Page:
Psilocybin Service Centers.  A center must have defined boundaries and may not be mobile.  An individual may not have a financial interest in more than five centers.  Administration sessions must be held at a center unless an exception applies allowing psilocybin services to be administered in the home of a client who is medically unable to travel to the center.  Until January 1, 2026, at least 50 percent of the ownership shares of a center must be held by individuals who have been residents of the state for at least two years.  A center must only sell psilocybin products tested by a laboratory licensed to test psilocybin. 


A center may not disclose personally identifying information about a client except in the context of litigation, compliance with licensure requirements, or reporting a crime or evidence of criminal intent.   DOH may require centers to maintain liability insurance.


Psilocybin Product Manufacturers.  A manufacturer may not manufacture psilocybin products outdoors.  An individual may have a financial interest in only one manufacturer.  Until January 1, 2026, more than 50 percent of the shares in a manufacturer must be held by individuals who have been residents of the state for at least two years.  A manufacturer must annually renew its license.  DOH must create endorsements for different types of manufacturing activities, including a microtier manufacturing endorsement with lower license fees to reduce barriers to access, and allow manufacturers to hold multiple endorsements.  DOH may adopt rules restricting the quantity of psilocybin products kept at the premises of a manufacturer.  Labeling for psilocybin products must be clear, precise, and not be deceptive.  DOH may prohibit the use of injurious or adulterated ingredients.  Labels and packaging must include health and safety warnings, activation time, potency, serving size and number of servings included, and contents, to the extent applicable.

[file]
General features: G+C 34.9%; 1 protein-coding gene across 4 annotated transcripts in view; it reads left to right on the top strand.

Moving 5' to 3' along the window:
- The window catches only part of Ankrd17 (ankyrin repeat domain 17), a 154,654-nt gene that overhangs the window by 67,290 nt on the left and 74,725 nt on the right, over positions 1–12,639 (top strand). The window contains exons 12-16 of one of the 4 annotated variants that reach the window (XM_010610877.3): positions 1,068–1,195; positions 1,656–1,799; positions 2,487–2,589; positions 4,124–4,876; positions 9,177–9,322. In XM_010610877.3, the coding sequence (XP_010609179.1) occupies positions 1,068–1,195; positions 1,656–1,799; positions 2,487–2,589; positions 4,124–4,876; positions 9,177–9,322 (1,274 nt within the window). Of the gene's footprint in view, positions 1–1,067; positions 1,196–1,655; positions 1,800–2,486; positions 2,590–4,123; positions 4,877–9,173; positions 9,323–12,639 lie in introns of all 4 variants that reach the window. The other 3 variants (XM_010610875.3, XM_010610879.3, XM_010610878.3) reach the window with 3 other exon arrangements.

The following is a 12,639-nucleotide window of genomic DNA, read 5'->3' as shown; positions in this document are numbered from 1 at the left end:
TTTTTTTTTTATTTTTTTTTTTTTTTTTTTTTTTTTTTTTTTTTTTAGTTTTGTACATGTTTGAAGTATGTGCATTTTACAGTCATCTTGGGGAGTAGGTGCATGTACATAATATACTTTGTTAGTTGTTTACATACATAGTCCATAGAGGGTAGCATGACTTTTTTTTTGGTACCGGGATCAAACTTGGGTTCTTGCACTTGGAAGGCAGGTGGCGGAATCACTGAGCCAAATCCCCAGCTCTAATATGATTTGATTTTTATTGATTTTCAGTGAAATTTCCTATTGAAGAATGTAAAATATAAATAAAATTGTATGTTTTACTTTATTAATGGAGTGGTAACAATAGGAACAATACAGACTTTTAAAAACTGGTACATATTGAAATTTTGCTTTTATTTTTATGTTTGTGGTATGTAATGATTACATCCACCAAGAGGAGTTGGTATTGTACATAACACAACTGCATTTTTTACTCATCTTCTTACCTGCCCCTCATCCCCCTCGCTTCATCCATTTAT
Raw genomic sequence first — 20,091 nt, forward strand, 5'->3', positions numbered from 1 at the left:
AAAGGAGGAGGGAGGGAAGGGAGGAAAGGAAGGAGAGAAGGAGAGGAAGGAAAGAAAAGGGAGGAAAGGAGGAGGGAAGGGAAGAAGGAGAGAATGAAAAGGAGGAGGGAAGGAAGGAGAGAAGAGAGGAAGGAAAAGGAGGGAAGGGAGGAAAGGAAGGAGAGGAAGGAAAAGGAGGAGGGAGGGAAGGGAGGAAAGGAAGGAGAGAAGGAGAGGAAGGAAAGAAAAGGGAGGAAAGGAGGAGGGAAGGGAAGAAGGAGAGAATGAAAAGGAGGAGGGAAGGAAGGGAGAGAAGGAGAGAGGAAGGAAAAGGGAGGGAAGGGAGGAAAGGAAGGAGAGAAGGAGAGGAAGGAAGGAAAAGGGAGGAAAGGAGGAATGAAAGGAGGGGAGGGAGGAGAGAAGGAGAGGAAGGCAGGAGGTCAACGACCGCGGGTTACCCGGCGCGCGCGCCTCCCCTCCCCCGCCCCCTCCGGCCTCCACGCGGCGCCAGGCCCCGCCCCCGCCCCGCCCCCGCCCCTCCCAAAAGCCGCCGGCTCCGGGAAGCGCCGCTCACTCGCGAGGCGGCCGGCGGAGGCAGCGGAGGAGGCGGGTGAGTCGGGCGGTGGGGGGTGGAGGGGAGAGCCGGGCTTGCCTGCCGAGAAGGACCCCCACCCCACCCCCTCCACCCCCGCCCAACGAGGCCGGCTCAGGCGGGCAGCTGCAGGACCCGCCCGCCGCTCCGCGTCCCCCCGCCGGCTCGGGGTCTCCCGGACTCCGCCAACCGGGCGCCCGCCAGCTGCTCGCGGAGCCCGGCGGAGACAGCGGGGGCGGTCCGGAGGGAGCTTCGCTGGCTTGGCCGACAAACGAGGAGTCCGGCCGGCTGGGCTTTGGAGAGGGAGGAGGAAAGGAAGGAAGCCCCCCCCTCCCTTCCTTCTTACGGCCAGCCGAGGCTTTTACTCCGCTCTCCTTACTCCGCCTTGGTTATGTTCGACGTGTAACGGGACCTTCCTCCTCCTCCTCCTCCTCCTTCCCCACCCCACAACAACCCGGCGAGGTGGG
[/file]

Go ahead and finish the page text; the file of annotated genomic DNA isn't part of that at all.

Transfer of Psilocybin Products.  DOH must develop a system for tracking the transfer of psilocybin products between licensed premises using the system developed by the Liquor and Cannabis Board to track cannabis products.  The system must prevent diversion of psilocybin products to other states, prevent substituting or tampering, and ensure an accurate accounting of production, processing, testing, and sale.  Psilocybin products may only travel between licensed premises.  


Testing of Psilocybin Products.  DOH must establish standards in consultation with the Liquor and Cannabis Board and Department of Agriculture for testing psilocybin products to protect public health and safety.  DOH may conduct random testing and inspections to determine the compliance of licensees.